Pre-TFD Segment Routing Roundtable Thoughts

Next week I will be attending the Tech Field Day Segment Routing Round Table (that was a mouthful) in San Jose. As is clearly evident by the title of the event, I can only imagine we will be discussing Segment Routing. At this point my exposure to Segment Routing is limited to a few blog posts, and a few YouTube videos just to get the lay of the land, so I’m very excited to go and hear from some super smart people a lot more details about this beast.

I figured I would just take this opportunity to jot down some thoughts/questions/comments about SR at this point, however unintelligible/ignorant:

  • My first thought is WTF ever happened to Network Services Headers?? My maybe not great summary about SR is that its in a nutshell source-routing + way way way easier MPLS-TE — the end goal of doing source routing and the ability to do traffic flow manipulation could be to route certain traffic over certain paths of course, or it could be to route traffic through transparent devices like an IPS or something, or even to an active IPS/firewall/ADC/etc. Wasn’t NSH going to solve all of this?
    • Follow up thought/comment: I can totally see NSH being near impossible to implement since I would imagine we would be relying on applications/hosts to insert appropriate information into the header. I suppose SR is easier to implement/more realistic as we are handling control of this at the network layer.
  • Oh man, this is going to be a config nightmare. It seems like this could easily spiral out of control into a massive unmanageable config (obviously depending on how granular you want to be I guess). If we are going to do some of the same stuff NSH is/was intending to do (L4-7 redirection more or less) then I can imagine SR configs are going to get nutty… that leads to the next question:
  • How granular can we be? If we are going to do some of the flow redirection stuff, how do we classify flows? What I’ve seen so far is source prefix X.X.X.X gets a label that means it goes to point A, then from point A to point B etc. which is cool, but that’s a whole prefix. What if we wanted to redirect only HTTP/HTTPs traffic? Possible?
    • Part of my question/concern here is that one of the biggest issues I personally see right now is how and what traffic do you shove down your firewall/load balancer… those devices (because of the complicated stuff they are doing) will never be able to handle the same traffic load as a clos 100g network… just not happening, so it would be really really nice to be able to redirect only the things I’m interested in seeing over to my firewall. This is IMO the biggest (only if I’m being snarky) reason NSX is powerful — the PAN integration (and I think now CheckPoint?) is really powerful — distributed, in software, selective firewall-ing is freaking hard. (Note that you can do that (statefull in kernel firewall) w/ AVS as well, just not as advanced as PAN+NSX)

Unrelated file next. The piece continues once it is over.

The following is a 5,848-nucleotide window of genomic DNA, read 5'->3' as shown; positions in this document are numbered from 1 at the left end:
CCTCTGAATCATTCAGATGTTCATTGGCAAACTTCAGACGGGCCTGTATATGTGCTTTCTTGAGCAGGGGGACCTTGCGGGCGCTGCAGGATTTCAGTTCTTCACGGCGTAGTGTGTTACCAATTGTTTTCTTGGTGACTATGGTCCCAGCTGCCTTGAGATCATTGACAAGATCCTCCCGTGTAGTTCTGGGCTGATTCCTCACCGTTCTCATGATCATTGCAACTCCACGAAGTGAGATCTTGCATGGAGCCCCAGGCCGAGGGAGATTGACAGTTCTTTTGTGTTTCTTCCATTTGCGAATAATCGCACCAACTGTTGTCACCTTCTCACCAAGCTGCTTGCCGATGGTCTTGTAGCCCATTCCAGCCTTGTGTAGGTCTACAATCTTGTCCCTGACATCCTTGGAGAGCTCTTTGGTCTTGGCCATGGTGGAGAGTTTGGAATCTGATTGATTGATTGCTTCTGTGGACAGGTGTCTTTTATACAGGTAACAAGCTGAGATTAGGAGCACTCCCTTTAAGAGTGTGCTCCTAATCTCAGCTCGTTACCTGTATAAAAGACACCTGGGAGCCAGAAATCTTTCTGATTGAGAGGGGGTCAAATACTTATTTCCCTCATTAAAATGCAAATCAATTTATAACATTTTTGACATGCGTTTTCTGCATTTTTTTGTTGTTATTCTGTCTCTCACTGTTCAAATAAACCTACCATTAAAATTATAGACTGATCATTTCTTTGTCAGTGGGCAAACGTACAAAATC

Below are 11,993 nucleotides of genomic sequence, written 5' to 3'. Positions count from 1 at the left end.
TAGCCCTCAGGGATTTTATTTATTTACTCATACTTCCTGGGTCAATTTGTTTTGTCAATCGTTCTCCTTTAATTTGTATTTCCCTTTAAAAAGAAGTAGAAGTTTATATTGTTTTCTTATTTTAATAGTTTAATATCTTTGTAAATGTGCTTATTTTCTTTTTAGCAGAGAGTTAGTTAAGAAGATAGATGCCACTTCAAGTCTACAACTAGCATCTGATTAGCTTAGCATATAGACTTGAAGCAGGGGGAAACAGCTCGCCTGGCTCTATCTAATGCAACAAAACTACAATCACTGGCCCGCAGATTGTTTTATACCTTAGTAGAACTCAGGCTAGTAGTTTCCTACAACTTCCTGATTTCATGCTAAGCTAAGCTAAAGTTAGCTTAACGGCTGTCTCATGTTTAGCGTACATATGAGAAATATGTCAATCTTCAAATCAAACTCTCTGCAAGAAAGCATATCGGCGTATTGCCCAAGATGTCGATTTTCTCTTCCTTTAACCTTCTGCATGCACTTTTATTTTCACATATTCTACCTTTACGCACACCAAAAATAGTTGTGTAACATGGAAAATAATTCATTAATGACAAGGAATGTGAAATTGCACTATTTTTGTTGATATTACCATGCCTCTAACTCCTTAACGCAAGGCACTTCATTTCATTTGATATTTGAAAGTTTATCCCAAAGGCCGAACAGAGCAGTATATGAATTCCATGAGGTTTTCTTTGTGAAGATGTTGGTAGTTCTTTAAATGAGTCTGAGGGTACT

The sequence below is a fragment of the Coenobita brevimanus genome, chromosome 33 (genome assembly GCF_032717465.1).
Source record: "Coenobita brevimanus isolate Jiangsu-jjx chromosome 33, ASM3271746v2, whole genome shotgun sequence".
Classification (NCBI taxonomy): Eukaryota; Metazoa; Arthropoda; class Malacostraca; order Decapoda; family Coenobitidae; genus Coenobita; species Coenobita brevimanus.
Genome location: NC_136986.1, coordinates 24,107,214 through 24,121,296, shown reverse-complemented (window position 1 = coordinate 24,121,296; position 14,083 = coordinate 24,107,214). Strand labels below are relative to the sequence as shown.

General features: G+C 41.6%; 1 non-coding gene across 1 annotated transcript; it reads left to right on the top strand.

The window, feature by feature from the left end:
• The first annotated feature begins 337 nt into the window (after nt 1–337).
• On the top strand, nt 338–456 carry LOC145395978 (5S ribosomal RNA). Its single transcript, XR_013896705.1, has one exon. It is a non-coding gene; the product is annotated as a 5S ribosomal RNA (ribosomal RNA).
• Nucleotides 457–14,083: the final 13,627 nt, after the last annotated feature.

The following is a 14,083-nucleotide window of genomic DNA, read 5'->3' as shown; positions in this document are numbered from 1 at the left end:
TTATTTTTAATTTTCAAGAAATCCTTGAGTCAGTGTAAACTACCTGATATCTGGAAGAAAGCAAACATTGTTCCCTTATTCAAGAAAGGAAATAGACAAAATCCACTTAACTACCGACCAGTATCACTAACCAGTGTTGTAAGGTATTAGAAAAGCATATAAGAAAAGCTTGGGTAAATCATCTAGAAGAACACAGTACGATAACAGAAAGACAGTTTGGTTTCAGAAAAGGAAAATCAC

• If I already have MPLS/TE, why bother? I say that for a few reasons:
    • Isn’t MPLS dead? I feel @etherealmind screaming at us about how nobody uses MPLS anymore 🙂
    • I feel like this is maybe most useful in the data center (where that redirection would be needed quite heavily), but will it be supported there? Would I even want it there? I feel like we already have a lot of flexibility/tools to do this in the DC
    • If you already have MPLS/TE investment, this certainly seems WAY easier, but can it fully replace TE (bandwidth reservation, class-based tunnel selection, etc.), and if so, how can you/will you migrate toward it?

That may have come off a bit grumpy about SR, but that’s certainly not the intent (yet! Wait till after the Round Table hah!), I just want to makes sure I’m fully understanding this beast as I have for sure head a lot of cool things about it. A friend in the Seattle area actually messaged me after I tweeted about going to this event to tell me how much he loves SR and how his customers are jumping all over it! I’m very much looking forward to learning more about SR next week, so tune into the live stream and poke us (the delegates) on Twitter so we can harass presenters accordingly 🙂 See you next week!

You can find out more about Tech Field Day here.

Disclaimer: Tech Field Day is being super cool and flying me down to San Jose for this event, probably even buying me some beer if I’m well behaved… just a heads up.

ACI Power Deployment Tool (acipdt)

I’ve been spending a lot of my free time working on a little side project with Python. Rather than waxing on about it, I’ll just post a very quick and dirty video, and the that will accompany my tool.

You can find the video here. Note that the issue (which worked out as a decent demo) in the video where there were a bunch of 400 errors has been fixed — you can blame silly Python sets not being ordered!

You can find the acitool library here.

## Synopsis

ACIPDT – or ACI Power Deployment Tool – is a Python library that is intended to be used for network engineers deploying an ACI fabric. ACIPDT is very much early alpha, later releases should add additional features/functionality as well as optimization and improved error handling.